As the state reported its first lab-confirmed flu cases Tuesday, local health officials recommend county residents get their flu vaccine as soon as possible.
Two laboratory-confirmed cases of seasonal influenza have been diagnosed in an adult and a child in the central and Eastern Shore regions, the Maryland Department of Health announced Tuesday. The flu strains for the two confirmed cases are type A (H1) and Type B (Victoria).
Flu, short for influenza, is a contagious respiratory disease that costs the nation billions of dollars in lost productivity and adverse health costs every year. Besides causing fever, body aches, fatigue, coughing and a sore throat, flu could lead to complications and even death.
Because the strains of influenza that circulate change from year to year, residents are recommended to get yearly vaccinations. And the best time to do it is now.
The flu season predominantly lasts from early October to late April. Nationwide, a flu-related death has already been reported in Florida.
A child in Florida, who did not receive the flu vaccination and did not have an underlying medical condition, died recently, according to Florida health officials. The child’s death was the first influenza-related pediatric death reported in the country this flu season.
“It’s a real illness. It’s a real risk,” St. Mary’s County Health Officer Dr. Meena Brewster said by phone this week.
Brewster said it is too early to tell the trend this year, but this flu season has already had an early start as there were influenza cases diagnosed long before the confirmed cases reported by the state this week.
“Just like last year, we expect this to be a strong flu season,” she said.
Last school year, St. Mary’s public schools saw a tenfold increase in the number of students absent from school due to the flu compared to the previous year.
Nationwide, the Centers for Disease Control and Prevention rated the last flu season “a high severity season” that left 183 children dead and more than 700,000 people hospitalized across the nation. CDC said 80 percent of the children who died in the last flu season did not receive a flu vaccination.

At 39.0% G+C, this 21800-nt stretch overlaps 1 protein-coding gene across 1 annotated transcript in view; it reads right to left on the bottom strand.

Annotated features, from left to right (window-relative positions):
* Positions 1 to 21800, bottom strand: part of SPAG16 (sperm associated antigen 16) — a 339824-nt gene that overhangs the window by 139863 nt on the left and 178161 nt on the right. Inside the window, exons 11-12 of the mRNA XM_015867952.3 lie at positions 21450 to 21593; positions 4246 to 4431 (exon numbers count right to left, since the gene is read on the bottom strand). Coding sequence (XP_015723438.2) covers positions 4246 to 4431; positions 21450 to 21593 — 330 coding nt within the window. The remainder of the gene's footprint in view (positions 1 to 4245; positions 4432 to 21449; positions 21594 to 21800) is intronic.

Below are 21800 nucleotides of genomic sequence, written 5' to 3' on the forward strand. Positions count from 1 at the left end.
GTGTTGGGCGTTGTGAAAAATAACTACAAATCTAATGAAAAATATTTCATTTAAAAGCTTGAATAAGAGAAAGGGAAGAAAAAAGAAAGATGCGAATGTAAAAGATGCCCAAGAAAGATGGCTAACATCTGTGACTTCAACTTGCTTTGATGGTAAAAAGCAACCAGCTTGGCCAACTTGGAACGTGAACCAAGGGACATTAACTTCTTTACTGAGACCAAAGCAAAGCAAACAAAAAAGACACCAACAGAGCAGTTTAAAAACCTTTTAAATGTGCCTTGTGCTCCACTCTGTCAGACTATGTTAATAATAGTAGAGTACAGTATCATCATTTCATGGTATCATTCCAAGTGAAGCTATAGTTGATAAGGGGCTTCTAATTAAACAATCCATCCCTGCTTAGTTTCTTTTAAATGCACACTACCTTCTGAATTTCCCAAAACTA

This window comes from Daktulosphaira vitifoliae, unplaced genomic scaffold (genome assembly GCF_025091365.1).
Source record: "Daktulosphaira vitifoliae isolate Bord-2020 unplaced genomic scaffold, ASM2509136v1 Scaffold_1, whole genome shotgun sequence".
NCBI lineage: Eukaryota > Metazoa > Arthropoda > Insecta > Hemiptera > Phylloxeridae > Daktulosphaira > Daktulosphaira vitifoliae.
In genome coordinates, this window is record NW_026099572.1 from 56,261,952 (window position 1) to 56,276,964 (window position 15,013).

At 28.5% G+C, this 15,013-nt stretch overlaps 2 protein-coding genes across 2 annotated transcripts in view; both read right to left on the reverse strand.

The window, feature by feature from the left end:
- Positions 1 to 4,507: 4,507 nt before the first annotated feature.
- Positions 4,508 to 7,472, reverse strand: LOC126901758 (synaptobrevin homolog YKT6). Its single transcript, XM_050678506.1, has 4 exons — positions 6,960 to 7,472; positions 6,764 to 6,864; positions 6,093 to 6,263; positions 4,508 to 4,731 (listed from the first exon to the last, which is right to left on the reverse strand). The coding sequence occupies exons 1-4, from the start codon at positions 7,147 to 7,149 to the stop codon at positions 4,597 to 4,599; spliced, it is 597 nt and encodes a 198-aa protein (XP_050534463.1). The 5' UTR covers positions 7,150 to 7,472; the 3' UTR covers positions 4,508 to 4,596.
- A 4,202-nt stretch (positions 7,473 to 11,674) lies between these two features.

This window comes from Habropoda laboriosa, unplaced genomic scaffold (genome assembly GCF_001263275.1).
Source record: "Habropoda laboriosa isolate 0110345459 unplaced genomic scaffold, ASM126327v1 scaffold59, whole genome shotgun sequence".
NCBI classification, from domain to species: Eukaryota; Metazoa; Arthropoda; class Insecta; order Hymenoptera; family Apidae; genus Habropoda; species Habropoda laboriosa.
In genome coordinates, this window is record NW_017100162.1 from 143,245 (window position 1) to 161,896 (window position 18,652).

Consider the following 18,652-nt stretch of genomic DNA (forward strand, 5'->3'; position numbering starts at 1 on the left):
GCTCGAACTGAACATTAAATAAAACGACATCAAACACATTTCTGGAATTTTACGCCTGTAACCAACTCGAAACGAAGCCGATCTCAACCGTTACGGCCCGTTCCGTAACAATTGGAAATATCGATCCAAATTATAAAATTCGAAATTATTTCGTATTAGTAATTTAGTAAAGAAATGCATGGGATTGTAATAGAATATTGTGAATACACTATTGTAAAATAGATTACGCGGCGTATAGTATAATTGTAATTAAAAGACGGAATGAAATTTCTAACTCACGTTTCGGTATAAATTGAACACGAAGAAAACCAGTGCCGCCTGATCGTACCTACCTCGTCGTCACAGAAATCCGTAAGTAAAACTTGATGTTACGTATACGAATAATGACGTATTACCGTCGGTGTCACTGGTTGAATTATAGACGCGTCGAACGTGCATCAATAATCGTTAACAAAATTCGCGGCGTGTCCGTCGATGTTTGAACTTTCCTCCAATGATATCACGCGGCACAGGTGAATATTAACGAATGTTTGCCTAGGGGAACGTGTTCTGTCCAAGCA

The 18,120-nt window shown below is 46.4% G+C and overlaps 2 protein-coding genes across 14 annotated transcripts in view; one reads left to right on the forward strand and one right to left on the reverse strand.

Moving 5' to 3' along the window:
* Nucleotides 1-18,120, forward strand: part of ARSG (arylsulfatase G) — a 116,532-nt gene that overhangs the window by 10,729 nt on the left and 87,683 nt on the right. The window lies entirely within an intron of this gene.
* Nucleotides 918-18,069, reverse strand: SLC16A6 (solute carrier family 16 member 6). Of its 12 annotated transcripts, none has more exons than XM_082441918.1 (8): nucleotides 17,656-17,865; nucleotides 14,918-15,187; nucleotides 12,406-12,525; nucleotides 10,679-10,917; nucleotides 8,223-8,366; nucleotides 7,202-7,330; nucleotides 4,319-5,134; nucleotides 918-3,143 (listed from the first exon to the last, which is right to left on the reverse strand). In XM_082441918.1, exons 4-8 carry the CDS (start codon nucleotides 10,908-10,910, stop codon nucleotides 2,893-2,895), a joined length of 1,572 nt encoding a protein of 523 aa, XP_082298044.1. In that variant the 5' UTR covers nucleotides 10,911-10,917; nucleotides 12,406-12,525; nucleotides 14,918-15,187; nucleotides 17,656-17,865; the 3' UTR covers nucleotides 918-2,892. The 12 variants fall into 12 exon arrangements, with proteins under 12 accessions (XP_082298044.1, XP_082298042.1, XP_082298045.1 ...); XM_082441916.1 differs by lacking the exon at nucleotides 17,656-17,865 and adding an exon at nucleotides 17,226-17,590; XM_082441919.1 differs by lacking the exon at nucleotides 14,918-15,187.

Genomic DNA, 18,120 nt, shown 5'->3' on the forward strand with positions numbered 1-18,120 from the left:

“One is too many,” said Melanie Gardiner, community health nurse program supervisor at the Charles County Health Department, by phone last week. “Absolutely be vaccinated. Everybody needs to be vaccinated so we can prevent flu in the community.”
While the success rate of flu vaccines varies from year to year, health experts emphasize it is the best protection against a potentially deadly illness.
Calvert Health Officer Dr. Larry Polsky said by phone last week that people may still get the flu after being vaccinated, but the symptoms are more likely to be less severe and the durations shorter.
Since flu is a highly contagious illness, Polsky stressed getting vaccinated not only protects people’s own health but also reduces the chance of passing it to others, especially more vulnerable people who have compromised immune systems.
Unlike the previous two years, CDC recommends a nasal spray called FluMist for women who are not pregnant and those who are between 2 and 49 years of age. People with some medical conditions should not receive the nasal spray flu vaccine.
The American Academy of Pediatrics, however, recommends all eligible children receive a traditional flu shot as the first choice and reserve the nasal spray for children who refuse the shot but agree to get the spray.
“We are not gonna pick sides between two expert groups,” Polsky said. “For anyone who is eligible for the mist, if that’s their preference, they should talk to their primary care doctor to see if that’s a good choice.”
Other preventative measures include washing hands often, especially after coughing, sneezing, nose blowing or wiping, and covering the mouth when coughing or sneezing.
Residents can get flu vaccines at their primary care doctor’s office, some local pharmacies and their local health department, as well as immunization clinics hosted by health departments in the region.
The upcoming Charles County Health Department immunization clinics are:
• Thursday, Nov. 1, 3 to 7 p.m., Piccowaxen Middle School, 12834 Rock Point Road, Newburg.
• Saturday, Nov. 3, 10 a.m. to 2 p.m., Charles County Dept. of Health, 4545 Crain Highway, White Plains.
• Thursday, Nov. 8, 4 to 7 p.m., Smallwood Middle School, 4990 Indian Head Highway, Indian Head.
• Tuesday, Nov. 13, 3 to 7 p.m., Thomas Stone High School, 3785 Leonardtown Road, Waldorf.
• Thursday, Dec. 13, 3 to 7 p.m., Charles County Dept. of Health, 4545 Crain Highway, White Plains.
For additional information about flu clinics, go to www.CharlesCountyHealth.org, or call the Charles County Department of Health at 301-609-6900.